So we had an excellent time yesterday spinning. I loved Mary’s Turkish spindles–two normal-sized, one tiny and adorable, all from Jenkins–they are beautifully turned, spin fast and smooth, and make a centerpull ball when you’re done, ready for plying! Rosemary Knits made a clever homemade version using Brio Mec construction toys.
Along with spindles and tons of fiber to share, Mary brought along some delicious homemade samosas with 4 kinds of homemade chutney (mint, cilantro, tamarind, and tomato) and yogurt!
Her friend’s daughter brought chocolate chip cookies to share and exuberance and energy to spare. Her 5th-grade art class sounds pretty great: apparently they’ve been wet-felting llama fiber and dyed sheep’s wool, and talking about natural dyeing with onion skins, etc.
We all took turns with spinning on the 2 different kinds of spindle and wheel. I can’t say that the Jelly Yarns drive band worked very well with my wheel, unfortunately–it would start out nice and tight, but kept stretching and popping off after a minute or two of picking up speed. Perhaps I didn’t tie the knots right… I was never a Girl Scout, and have likely missed out forever on valuable knot-tying and cookie-selling skills.
In any case, it was a fun way to spend a Saturday morning!
Rahul and I went for a nice bike ride in the Arboretum later. The leaves are starting to turn, and thinking about all the beautiful Autumn colors around me, I’m eagerly awaiting my next Sundara Seasons shipment, sock yarn in a color called Roasted Persimmon over Green Papaya–the color looks pretty different in all the photos I’ve seen so far and I really want to see how it looks in person.
In the afternoon, I spun up some yarn: a magenta-purple chunk of a Miss Babs BFL batt Mary shared with me. I loved it–the fiber was so fluffy and light and nicely prepped, it spun like a dream. I Navajo-plied it today and it’s hanging in the bathroom to set the twist–I wound up with about 60ish yards of DK/worsted weight from 1.5 oz of fiber.
And yesterday evening we had a truly remarkable coincidence.
To preface this, on Thursday, we’d gone to a dinner outing at Africana arranged via a new Livejournal group for Madison-area foodies. (When I sat down, the woman sitting next to me asked if I was on Ravelry! She’s a knitter too and recognized my name.)
Last night, we went to the Magnetic Fields concert at the Overture Center–fun, if perhaps a bit heavy on the Gothic novelty songs and short on the yearning, bittersweet, melancholy songs I like best. Though they did play a really nice version of “Take Ecstasy with Me” from Holiday, one of my favorite albums.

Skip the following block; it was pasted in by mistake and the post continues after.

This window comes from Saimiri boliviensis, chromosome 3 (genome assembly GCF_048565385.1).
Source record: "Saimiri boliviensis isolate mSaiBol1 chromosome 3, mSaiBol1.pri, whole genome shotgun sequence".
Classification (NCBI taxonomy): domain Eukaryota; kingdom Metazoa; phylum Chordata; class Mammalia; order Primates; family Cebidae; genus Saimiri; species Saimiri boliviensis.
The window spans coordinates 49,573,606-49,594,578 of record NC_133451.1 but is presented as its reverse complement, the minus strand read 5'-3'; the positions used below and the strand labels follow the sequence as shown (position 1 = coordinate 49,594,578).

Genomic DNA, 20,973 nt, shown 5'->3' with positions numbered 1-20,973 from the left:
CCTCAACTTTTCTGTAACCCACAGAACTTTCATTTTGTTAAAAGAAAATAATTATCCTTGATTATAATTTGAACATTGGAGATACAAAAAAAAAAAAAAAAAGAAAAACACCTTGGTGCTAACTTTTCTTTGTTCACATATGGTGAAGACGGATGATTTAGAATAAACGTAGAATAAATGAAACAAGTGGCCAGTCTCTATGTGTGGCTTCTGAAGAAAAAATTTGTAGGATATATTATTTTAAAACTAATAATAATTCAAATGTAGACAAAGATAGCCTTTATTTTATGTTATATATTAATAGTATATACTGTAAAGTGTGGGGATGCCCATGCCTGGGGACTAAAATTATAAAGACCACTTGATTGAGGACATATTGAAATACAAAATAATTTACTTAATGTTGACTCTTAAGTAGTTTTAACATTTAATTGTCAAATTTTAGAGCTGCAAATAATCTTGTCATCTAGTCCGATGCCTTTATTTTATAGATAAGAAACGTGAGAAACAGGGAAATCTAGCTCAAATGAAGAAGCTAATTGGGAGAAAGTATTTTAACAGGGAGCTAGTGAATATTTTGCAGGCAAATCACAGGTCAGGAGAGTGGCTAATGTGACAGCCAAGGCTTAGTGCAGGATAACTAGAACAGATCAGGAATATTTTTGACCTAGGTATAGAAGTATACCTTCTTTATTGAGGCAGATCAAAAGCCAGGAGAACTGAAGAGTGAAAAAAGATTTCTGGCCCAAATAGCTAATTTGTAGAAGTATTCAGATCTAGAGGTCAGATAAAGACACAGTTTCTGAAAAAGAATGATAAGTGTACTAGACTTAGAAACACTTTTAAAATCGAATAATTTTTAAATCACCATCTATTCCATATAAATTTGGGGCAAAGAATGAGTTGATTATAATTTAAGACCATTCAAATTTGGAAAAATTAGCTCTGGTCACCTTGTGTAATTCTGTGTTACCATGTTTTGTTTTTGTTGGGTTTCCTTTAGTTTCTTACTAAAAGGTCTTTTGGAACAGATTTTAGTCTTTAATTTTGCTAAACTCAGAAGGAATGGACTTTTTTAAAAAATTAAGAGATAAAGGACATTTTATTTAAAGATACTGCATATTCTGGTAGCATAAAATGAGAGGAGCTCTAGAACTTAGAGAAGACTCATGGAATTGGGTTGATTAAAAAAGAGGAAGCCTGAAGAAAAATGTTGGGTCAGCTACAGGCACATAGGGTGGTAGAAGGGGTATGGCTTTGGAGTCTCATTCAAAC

As we were leaving the concert, Rahul noticed that two of the women from the Madison foodies group (the Raveler and her roommate) were leaving the concert as well, so we biked up and said hi. We talked to them for a few minutes, then their companion introduced herself, and it turned out she had gone to junior high with Rahul! This was in a town of 35,000, in Southern Missouri, almost 500 miles away–it’s not as though they had both gone to school nearby in Wisconsin or something. Totally wild.
The last big excitement for the weekend (barring anything unexpected and really great happening tonight) was that we went to a restaurant called Yen Ching this morning for their Sunday dim sum. I don’t even really know if you’d call it dim sum, since it’s more Northern-style breakfast foods, but I loved it and it reminded me strongly of home–they had much better food, in my opinion, than Hong Kong Cafe, which is unfortunate since the latter is just around the corner from us.
My favorite of everything we got was the sweet soy milk with you tiu, which translates literally to “oil sticks”–I think they called them crullers on the menu. It shouldn’t be hard to make, but I’ve been to plenty of restaurants where they burned the soy milk or gave you an impossibly tiny portion. The worst offender served it in a mug. In my opinion, properly made, it should be a huge, steaming-hot bowl of sweet and slightly fragrant soy milk without a trace of bitterness or burned/smoky flavor, with hot, crisp, freshly fried you tiu to break into little pieces and dunk into the bowl. You spoon them up after letting them soak up the soy milk for a moment, and they’re wonderfully juicy and soft. Yen Ching did it perfectly. The you tiu were crisp, so fresh out of the fryer that they burned my fingers when I broke them into pieces, and the soy milk was delicious and came in a very generous portion.
We also tried steamed pork buns (plain pork, not the barbecued pork you would expect in a Cantonese-style restaurant), har gao (a little surprising in a Northern-style restaurant, I guess, but very well done–the shrimp tasted fresh and sweet, and the skin was delicate), won ton soup, steamed buns, fried buns (to my surprise, these were essentially the steamed buns, sliced and deep-fried and sprinkled with sugar, a bit like rusks, not at all what I was expecting), and siu mai. Aside from the steamed and fried buns, where our problems could be attributed to user error in ordering, I had no complaints about any of it; I really enjoyed the meal.
If I haven’t been eaten by ladybugs in my sleep, hopefully I’ll actually have some pretty pictures of craft-related content to show next time. Have a lovely, lovely Sunday!
(Edited to add: I wrote earlier and then apparently accidentally deleted a small saga about the ladybugs invading our house. Hence the closing ladybug comment, which I just realized makes no sense without the preceding ladybug story. I removed about 20 ladybugs from our living room yesterday and around 15 today. They’re EVERYWHERE! All I can say is I’m glad they’re ladybugs and not roaches or centipedes.)